I had recently discovered a really cool new feature that has been added into the vCenter Server Appliance (VCSA) 6.5 CLI Installer while helping out a fellow colleague. For those of you who have not worked with the VCSA before, you can deploy it using one of two methods: 1) Guided UI Installer 2) Scripted CLI installer. The latter approach is great for Automation purposes as well as being able to quickly spin up a new VCSA as the UI wizard can get tedious once you have done it a few times. The VCSA CLI Installer reads in a JSON configuration file which defines what you will be deploying whether that is an Embedded, PSC or VC node and its respective configuration (networking, password, etc).
In VCSA 6.5, the CLI Installer introduces a new option in the JSON schema called ovftool.arguments. Here is the description of what this new option provides:
Use this subsection to add arbitrary arguments to the OVF Tool
command that the script generates. You do not need to fill it out in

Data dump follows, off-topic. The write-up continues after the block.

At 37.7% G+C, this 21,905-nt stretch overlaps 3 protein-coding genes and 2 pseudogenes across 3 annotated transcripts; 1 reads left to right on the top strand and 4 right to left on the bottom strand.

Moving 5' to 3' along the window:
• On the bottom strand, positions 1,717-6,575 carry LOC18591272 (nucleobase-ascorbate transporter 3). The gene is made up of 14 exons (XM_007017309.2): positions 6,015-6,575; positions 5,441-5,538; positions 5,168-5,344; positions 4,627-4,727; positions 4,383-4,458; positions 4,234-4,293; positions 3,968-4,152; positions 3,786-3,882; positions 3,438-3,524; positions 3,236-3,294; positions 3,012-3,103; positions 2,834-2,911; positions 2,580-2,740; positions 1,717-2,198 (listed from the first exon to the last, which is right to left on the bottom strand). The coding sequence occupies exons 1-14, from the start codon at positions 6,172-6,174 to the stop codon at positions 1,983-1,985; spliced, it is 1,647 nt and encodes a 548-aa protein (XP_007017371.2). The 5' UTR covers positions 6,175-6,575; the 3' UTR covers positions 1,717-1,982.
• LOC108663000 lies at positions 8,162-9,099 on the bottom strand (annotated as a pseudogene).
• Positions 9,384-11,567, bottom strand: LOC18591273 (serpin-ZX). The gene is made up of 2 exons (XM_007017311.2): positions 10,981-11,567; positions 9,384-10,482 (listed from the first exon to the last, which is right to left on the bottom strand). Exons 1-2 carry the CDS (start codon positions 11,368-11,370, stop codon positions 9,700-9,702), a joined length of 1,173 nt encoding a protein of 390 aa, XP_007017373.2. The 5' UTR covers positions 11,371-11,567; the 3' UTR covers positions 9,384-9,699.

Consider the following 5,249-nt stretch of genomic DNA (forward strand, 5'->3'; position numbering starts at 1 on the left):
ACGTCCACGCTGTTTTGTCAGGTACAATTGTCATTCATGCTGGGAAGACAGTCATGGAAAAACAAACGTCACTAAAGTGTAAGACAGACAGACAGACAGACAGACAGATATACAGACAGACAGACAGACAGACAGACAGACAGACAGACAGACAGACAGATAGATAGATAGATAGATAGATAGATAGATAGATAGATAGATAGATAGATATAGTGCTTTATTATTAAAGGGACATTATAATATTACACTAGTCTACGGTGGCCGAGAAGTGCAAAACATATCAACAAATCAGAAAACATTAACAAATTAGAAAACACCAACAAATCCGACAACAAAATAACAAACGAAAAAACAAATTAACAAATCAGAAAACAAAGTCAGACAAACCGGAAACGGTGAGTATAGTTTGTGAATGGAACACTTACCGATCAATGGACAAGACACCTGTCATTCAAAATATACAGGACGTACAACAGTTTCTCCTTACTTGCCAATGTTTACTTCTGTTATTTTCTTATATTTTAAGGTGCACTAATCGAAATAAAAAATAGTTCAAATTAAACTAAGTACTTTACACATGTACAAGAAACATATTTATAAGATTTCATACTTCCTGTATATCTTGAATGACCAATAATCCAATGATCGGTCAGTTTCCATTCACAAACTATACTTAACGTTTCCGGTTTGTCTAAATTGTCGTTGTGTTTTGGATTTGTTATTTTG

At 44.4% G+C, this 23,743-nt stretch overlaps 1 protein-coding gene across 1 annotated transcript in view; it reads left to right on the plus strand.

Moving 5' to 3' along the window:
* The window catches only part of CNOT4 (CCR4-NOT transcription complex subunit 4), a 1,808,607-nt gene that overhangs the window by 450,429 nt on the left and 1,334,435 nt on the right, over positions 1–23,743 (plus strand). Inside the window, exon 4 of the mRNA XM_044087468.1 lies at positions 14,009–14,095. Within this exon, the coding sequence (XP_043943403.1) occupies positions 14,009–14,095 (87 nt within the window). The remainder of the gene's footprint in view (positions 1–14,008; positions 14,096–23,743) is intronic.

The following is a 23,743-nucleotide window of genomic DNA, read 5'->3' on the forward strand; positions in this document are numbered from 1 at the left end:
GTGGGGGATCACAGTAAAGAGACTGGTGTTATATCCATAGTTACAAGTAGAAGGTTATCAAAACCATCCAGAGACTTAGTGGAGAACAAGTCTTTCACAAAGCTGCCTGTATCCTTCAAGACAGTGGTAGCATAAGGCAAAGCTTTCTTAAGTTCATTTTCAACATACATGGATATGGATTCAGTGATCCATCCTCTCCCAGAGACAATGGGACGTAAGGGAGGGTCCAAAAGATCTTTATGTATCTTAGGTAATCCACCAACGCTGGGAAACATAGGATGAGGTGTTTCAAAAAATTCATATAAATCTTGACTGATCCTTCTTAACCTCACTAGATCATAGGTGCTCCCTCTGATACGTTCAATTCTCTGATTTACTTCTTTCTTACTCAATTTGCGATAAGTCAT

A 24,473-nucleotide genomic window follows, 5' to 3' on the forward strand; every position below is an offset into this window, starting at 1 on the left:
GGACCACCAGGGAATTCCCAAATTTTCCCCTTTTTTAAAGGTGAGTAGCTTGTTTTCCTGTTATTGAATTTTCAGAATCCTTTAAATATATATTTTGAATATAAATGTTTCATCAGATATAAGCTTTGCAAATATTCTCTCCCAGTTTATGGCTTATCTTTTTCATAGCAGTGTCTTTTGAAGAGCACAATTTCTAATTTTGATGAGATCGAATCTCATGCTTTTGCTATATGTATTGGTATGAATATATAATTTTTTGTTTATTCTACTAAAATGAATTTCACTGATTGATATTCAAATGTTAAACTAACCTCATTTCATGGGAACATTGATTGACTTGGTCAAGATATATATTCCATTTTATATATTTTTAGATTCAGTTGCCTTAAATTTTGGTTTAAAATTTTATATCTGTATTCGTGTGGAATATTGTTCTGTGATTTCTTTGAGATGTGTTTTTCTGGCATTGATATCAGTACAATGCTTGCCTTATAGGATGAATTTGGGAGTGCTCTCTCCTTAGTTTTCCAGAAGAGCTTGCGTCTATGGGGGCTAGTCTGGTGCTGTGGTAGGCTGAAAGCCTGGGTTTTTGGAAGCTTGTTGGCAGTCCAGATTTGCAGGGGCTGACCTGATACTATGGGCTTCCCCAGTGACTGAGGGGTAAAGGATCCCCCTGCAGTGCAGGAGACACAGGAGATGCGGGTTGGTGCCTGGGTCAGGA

First of all, I just want to mention that this option should not be required for general deployments but it may come in handy for more advanced use cases. Behind the scenes, the CLI Installer takes the human readable JSON and translates that to a set of OVF properties that are then sent down to ovftool for deployment. Not every single option is implemented in the JSON and for good reason as those level of details should be abstracted away from the end users. However, there may be cases where you may need to invoke a specific configuration or trigger a specific ovftool option and this would allow you to provide what I am calling a "pass-through" to ovftool.
Let me give you one concrete example on how this could be useful and how we can take advantage of this new capability. Since the release of VCSA 6.0, when you enable SSH and you login, you will notice that you are not placed in a regular bash shell but rather a restricted appliancesh interface. From an Automation standpoint, it was some what painful if you wanted to change the default as this feature is not implemented within the JSON configuration file. This meant that if you wanted the bash shell to be the default, you had to either change it manually as part of a post-deployment or you would have to by-pass the native CLI Installer and manually reverse engineer the required set of OVF properties needed for the deployment which is also not ideal.